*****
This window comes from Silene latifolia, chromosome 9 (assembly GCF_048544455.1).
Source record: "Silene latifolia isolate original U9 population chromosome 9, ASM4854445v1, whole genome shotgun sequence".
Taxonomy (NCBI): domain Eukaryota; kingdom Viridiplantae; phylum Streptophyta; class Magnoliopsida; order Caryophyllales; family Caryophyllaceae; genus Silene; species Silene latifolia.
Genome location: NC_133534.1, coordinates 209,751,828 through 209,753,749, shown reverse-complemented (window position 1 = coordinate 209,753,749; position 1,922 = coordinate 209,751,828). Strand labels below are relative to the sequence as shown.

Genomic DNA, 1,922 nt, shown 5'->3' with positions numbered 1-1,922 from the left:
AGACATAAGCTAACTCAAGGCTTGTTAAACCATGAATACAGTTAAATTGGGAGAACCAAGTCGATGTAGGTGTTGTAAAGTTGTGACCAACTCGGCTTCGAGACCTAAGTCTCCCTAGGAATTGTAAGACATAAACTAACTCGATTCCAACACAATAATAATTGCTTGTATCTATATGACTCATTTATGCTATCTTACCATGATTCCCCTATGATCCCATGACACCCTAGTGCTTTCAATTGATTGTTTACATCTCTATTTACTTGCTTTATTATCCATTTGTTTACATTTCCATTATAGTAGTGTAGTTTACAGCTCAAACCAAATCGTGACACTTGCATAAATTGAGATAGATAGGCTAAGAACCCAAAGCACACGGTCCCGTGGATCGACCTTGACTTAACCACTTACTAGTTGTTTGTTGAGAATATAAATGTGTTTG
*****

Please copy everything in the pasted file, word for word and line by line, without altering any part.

This window comes from Silene latifolia, chromosome 9 (assembly GCF_048544455.1).
Source record: "Silene latifolia isolate original U9 population chromosome 9, ASM4854445v1, whole genome shotgun sequence".
Taxonomy (NCBI): domain Eukaryota; kingdom Viridiplantae; phylum Streptophyta; class Magnoliopsida; order Caryophyllales; family Caryophyllaceae; genus Silene; species Silene latifolia.
Genome location: NC_133534.1, coordinates 209,751,828 through 209,753,749, shown reverse-complemented (window position 1 = coordinate 209,753,749; position 1,922 = coordinate 209,751,828). Strand labels below are relative to the sequence as shown.

Genomic DNA, 1,922 nt, shown 5'->3' with positions numbered 1-1,922 from the left:
AGACATAAGCTAACTCAAGGCTTGTTAAACCATGAATACAGTTAAATTGGGAGAACCAAGTCGATGTAGGTGTTGTAAAGTTGTGACCAACTCGGCTTCGAGACCTAAGTCTCCCTAGGAATTGTAAGACATAAACTAACTCGATTCCAACACAATAATAATTGCTTGTATCTATATGACTCATTTATGCTATCTTACCATGATTCCCCTATGATCCCATGACACCCTAGTGCTTTCAATTGATTGTTTACATCTCTATTTACTTGCTTTATTATCCATTTGTTTACATTTCCATTATAGTAGTGTAGTTTACAGCTCAAACCAAATCGTGACACTTGCATAAATTGAGATAGATAGGCTAAGAACCCAAAGCACACGGTCCCGTGGATCGACCTTGACTTAACCACTTACTAGTTGTTTGTTGAGAATATAAATGTGTTTG